Market Moves: Mach 1, 2021

The U.S. equity markets were down last week, with the Dow Jones, S&P 500 and NASDAQ posting losses of 1.70%, 2.41%, and 4.90%, respectively. With optimism surrounding the slowing of COVID-19 cases, new vaccine rollout, and the House’s passage of a $1.9 trillion stimulus bill, there is concern about market response to the looming fear of inflation. Here are some other insights on the markets and the economy from this past week:

Rising bond yields quelled the market’s momentum last week, despite signs of an improving economy. The NASDAQ took the largest hit, with a loss of 4.90%. The Fed’s aggressive monetary policy coupled with a large amount of government spending led to a bond selloff, as bets against inflation rise. The fear of inflation also has investors wondering whether the Fed may increase interest rates sooner than stated, which could weigh on the economy’s growth.

A sudden spike in U.S. Treasury rates on Thursday saw the yield on the 10-year note reaching 1.61% at one point. This was attributed to technical reasons, rather than fundamental; however, the yield on the five-year note surged to 0.75%, as well. Traders hurried to manage positions, with liquidity becoming an issue as open interest in Treasury futures collapsed across the curve. The moves do not appear to have a steady footing, with the 10-year yield closing at 1.44% at the end of the week.

With the rapid spike in yields last week, market fears that inflation is going to accelerate faster than policymakers suggest have solidified. Friday’s personal income data showed a surge of 10%, driven by stimulus checks, while spending rose 2.4% for the month. The Personal Consumption Expenditures (PCE) deflator, the Federal Reserve’s preferred measure of inflation, rose 0.3% for the month and 1.5% year-over-year. With more stimulus likely and continued vaccination progress, there is continued concern about an overheated economy.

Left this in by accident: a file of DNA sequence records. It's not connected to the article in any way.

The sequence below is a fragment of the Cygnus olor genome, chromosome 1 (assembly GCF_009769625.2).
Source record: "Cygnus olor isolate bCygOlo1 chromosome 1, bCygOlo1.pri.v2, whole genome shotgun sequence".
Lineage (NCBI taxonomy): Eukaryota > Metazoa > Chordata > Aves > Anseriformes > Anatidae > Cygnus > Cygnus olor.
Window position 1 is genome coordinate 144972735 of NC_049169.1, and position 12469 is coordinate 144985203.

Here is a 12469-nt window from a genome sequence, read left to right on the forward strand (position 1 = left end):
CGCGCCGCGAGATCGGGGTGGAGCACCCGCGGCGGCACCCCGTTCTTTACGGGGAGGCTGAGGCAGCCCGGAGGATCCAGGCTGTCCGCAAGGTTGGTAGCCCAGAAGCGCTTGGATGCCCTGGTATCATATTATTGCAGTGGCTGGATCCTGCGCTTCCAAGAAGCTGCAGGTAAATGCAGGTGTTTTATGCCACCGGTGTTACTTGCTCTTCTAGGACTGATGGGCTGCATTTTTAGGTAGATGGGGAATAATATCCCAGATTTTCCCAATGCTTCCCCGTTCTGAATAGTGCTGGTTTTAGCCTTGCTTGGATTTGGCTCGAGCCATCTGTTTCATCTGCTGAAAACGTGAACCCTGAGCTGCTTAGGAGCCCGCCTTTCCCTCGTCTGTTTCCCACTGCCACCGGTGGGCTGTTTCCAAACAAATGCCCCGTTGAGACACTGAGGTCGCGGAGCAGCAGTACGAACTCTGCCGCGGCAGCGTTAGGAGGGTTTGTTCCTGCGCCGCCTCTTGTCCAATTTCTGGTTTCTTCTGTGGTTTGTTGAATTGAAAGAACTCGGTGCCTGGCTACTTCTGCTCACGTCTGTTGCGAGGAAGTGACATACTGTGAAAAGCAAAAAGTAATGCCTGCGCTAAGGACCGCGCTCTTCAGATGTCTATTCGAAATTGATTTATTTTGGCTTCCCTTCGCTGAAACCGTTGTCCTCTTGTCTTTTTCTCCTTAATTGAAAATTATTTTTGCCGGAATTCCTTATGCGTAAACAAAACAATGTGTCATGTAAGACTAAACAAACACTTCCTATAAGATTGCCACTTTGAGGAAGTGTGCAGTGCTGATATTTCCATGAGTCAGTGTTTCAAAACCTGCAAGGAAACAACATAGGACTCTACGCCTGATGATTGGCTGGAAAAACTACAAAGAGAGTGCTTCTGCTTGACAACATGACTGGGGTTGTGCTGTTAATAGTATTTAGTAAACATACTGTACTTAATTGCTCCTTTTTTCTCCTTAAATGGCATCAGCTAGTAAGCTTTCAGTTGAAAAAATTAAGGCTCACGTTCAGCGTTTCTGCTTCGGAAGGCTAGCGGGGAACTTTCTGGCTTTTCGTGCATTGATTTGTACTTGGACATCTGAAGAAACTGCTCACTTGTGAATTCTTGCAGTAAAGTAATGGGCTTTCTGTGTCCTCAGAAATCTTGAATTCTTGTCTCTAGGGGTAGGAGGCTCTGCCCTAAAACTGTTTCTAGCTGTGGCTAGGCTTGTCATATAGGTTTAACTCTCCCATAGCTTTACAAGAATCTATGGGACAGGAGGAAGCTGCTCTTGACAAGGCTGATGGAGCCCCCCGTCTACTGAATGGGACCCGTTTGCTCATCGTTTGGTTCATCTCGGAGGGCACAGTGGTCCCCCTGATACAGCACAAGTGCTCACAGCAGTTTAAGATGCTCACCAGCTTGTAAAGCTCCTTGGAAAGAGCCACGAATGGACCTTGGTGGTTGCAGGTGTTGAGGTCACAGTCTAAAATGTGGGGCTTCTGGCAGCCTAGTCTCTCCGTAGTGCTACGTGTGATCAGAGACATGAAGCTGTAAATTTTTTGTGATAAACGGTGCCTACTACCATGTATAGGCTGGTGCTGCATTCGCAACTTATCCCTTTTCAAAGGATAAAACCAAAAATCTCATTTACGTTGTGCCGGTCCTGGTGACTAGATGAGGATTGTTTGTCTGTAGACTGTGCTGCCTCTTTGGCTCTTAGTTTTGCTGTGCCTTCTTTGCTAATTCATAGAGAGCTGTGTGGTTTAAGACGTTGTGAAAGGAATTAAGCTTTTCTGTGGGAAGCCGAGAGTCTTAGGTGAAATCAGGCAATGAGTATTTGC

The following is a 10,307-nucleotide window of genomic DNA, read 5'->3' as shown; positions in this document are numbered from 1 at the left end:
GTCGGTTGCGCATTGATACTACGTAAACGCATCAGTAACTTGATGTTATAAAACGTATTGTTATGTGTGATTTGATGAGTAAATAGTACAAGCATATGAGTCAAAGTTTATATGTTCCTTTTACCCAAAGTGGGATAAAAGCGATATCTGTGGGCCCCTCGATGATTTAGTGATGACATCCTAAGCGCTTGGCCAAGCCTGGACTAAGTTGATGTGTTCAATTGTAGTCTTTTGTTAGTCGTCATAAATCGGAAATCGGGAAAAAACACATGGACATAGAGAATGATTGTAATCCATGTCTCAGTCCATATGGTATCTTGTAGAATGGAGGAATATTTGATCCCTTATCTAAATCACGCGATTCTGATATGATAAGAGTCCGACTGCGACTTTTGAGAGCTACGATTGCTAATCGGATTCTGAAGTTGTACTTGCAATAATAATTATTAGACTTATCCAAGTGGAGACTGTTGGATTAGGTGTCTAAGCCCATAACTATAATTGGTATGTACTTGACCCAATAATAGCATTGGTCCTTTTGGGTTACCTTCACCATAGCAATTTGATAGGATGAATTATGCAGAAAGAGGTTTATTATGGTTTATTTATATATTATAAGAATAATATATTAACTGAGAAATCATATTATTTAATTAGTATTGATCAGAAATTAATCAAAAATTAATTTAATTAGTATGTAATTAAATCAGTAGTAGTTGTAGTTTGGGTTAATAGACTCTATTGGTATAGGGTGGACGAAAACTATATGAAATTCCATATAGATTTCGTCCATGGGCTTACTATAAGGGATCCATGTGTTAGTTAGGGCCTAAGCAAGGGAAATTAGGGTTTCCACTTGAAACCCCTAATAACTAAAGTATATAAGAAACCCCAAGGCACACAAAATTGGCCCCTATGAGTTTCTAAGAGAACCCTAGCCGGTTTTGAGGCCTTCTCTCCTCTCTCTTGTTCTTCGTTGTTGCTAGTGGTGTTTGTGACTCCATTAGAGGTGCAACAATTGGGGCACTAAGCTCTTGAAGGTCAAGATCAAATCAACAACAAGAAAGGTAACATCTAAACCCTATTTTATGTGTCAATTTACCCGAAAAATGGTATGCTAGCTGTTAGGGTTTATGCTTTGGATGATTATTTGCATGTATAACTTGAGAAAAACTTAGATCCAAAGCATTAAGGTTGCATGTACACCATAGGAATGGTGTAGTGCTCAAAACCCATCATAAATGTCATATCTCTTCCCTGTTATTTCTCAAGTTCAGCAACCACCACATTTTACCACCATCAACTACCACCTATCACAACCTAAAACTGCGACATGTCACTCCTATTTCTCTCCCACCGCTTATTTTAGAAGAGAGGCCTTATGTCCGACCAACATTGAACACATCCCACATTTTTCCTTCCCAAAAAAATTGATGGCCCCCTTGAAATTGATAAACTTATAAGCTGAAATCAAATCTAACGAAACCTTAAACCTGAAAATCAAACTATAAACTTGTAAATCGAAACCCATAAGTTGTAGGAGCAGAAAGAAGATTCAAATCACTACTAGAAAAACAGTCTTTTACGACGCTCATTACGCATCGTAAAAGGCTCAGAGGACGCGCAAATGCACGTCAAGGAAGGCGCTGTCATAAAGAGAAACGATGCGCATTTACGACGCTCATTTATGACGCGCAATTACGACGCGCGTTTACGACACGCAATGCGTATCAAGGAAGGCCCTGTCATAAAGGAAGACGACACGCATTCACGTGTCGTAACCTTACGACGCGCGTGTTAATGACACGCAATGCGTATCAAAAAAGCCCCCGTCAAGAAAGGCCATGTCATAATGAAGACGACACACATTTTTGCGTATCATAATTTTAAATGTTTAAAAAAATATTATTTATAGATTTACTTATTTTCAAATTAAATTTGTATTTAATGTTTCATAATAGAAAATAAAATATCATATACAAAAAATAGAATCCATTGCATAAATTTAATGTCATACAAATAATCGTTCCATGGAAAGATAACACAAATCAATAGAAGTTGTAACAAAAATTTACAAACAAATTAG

The House passed the $1.9 trillion coronavirus relief package early Saturday morning. This came after the Senate parliamentarian, Elizabeth MacDonough, ruled that the proposed increase in minimum wage to $15 did not comply with House rules governing budget reconciliation. MacDonough’s ruling removed the largest point of conflict for Senate Democrats, as they look to pass the relief bill before the current unemployment programs expire on March 14, 2021.

The U.S. economy saw weekly jobless claims fall to 730,000 for the week ending February 20, which was well under the predicted 845,000. Continuing claims also fell by 101,000, bringing the total to 4.42 million; the lowest level since March of 2020. However, these numbers are unlikely to fully reflect those individuals who were heavily impacted by the winter storms that swept across the South.

The Centers for Disease Control (CDC) approved Johnson and Johnson’s COVID vaccine, adding to the growing list of vaccine distributors. This is the first single-dose vaccine approved by the FDA with test results showing a 66% effective rate at preventing moderate to severe COVID-19 cases. The Johnson and Johnson vaccine should reach providers in the coming days, with vaccinations starting soon after. While efficacy is lower than other vaccines, this vaccine provides an additional opportunity to combat COVID-19, particularly with its single dose.

Tenants behind on their rent are still waiting on the $25 billion in assistance that was announced in December of 2020, as millions of households and landlords are falling into debt. While money has not yet been distributed, Congress is looking to add an additional $20 billion for rental assistance. The distribution process differs by state, with some states announcing that distributions will begin later this month and others saying late spring, with assistance expected to be provided to the lowest income renters first.

Indices: Core Bond: Bloomberg Barclays U.S. Aggregate Index, High Yield: ICE BofA US High Yield, Large Value: Russell 1000 Value Index, Large Blend: S&P 500 Index, Large Growth: Russell 1000 Growth, Emerging Markets, MSCI EM NR USD, Foreign Equities: MSCI ACWI Ex USA NR USD, REITs: FTSE NAREIT All Equity, Small Blend: Russell 2000

Should you have additional questions, please contact your Cammack Retirement Group consultant or Note that this article was published on March 1, 2021. Data represented is as of the publication date. The information contained herein has been obtained from sources that are believed to be reliable. However, Cammack Retirement Group does not independently verify the accuracy of this information.

Note: This feature is to provide general information only, does not constitute legal advice, and cannot be used or substituted for legal or tax advice. Opinions expressed are those of the author, and do not necessarily represent the opinions of Cammack Retirement Group.

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